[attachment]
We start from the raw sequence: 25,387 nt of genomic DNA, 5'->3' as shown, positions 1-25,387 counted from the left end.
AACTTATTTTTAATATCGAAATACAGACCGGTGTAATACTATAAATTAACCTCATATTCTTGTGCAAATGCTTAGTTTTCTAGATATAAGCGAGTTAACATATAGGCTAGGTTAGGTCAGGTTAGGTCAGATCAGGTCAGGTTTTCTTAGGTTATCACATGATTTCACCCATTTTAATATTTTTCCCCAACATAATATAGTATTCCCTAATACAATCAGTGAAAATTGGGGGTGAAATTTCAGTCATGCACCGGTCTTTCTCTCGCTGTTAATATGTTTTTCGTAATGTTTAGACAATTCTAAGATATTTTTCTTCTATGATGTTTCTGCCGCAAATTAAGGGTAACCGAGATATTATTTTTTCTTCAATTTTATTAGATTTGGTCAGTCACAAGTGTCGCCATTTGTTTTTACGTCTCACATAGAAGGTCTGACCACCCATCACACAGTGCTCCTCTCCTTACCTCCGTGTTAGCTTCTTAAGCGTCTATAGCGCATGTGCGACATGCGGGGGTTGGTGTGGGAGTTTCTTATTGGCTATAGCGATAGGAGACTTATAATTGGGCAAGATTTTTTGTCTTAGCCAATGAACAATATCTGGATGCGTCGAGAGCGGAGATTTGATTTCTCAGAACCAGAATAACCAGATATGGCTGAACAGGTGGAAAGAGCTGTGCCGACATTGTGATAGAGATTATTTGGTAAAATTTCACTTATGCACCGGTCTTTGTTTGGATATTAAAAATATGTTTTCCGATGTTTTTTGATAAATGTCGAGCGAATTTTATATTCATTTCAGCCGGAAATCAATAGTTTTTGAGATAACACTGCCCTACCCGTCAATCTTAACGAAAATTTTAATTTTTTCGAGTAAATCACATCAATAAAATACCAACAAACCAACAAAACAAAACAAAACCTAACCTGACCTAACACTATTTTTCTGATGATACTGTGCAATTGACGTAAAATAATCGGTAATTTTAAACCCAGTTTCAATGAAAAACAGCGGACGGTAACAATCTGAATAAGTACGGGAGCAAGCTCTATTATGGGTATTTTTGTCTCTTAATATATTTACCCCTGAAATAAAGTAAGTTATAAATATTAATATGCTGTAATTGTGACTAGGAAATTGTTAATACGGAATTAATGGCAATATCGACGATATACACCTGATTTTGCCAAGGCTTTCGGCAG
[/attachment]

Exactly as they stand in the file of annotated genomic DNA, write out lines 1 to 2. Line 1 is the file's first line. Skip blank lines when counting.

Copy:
We start from the raw sequence: 25,387 nt of genomic DNA, 5'->3' as shown, positions 1-25,387 counted from the left end.
AACTTATTTTTAATATCGAAATACAGACCGGTGTAATACTATAAATTAACCTCATATTCTTGTGCAAATGCTTAGTTTTCTAGATATAAGCGAGTTAACATATAGGCTAGGTTAGGTCAGGTTAGGTCAGATCAGGTCAGGTTTTCTTAGGTTATCACATGATTTCACCCATTTTAATATTTTTCCCCAACATAATATAGTATTCCCTAATACAATCAGTGAAAATTGGGGGTGAAATTTCAGTCATGCACCGGTCTTTCTCTCGCTGTTAATATGTTTTTCGTAATGTTTAGACAATTCTAAGATATTTTTCTTCTATGATGTTTCTGCCGCAAATTAAGGGTAACCGAGATATTATTTTTTCTTCAATTTTATTAGATTTGGTCAGTCACAAGTGTCGCCATTTGTTTTTACGTCTCACATAGAAGGTCTGACCACCCATCACACAGTGCTCCTCTCCTTACCTCCGTGTTAGCTTCTTAAGCGTCTATAGCGCATGTGCGACATGCGGGGGTTGGTGTGGGAGTTTCTTATTGGCTATAGCGATAGGAGACTTATAATTGGGCAAGATTTTTTGTCTTAGCCAATGAACAATATCTGGATGCGTCGAGAGCGGAGATTTGATTTCTCAGAACCAGAATAACCAGATATGGCTGAACAGGTGGAAAGAGCTGTGCCGACATTGTGATAGAGATTATTTGGTAAAATTTCACTTATGCACCGGTCTTTGTTTGGATATTAAAAATATGTTTTCCGATGTTTTTTGATAAATGTCGAGCGAATTTTATATTCATTTCAGCCGGAAATCAATAGTTTTTGAGATAACACTGCCCTACCCGTCAATCTTAACGAAAATTTTAATTTTTTCGAGTAAATCACATCAATAAAATACCAACAAACCAACAAAACAAAACAAAACCTAACCTGACCTAACACTATTTTTCTGATGATACTGTGCAATTGACGTAAAATAATCGGTAATTTTAAACCCAGTTTCAATGAAAAACAGCGGACGGTAACAATCTGAATAAGTACGGGAGCAAGCTCTATTATGGGTATTTTTGTCTCTTAATATATTTACCCCTGAAATAAAGTAAGTTATAAATATTAATATGCTGTAATTGTGACTAGGAAATTGTTAATACGGAATTAATGGCAATATCGACGATATACACCTGATTTTGCCAAGGCTTTCGGCAG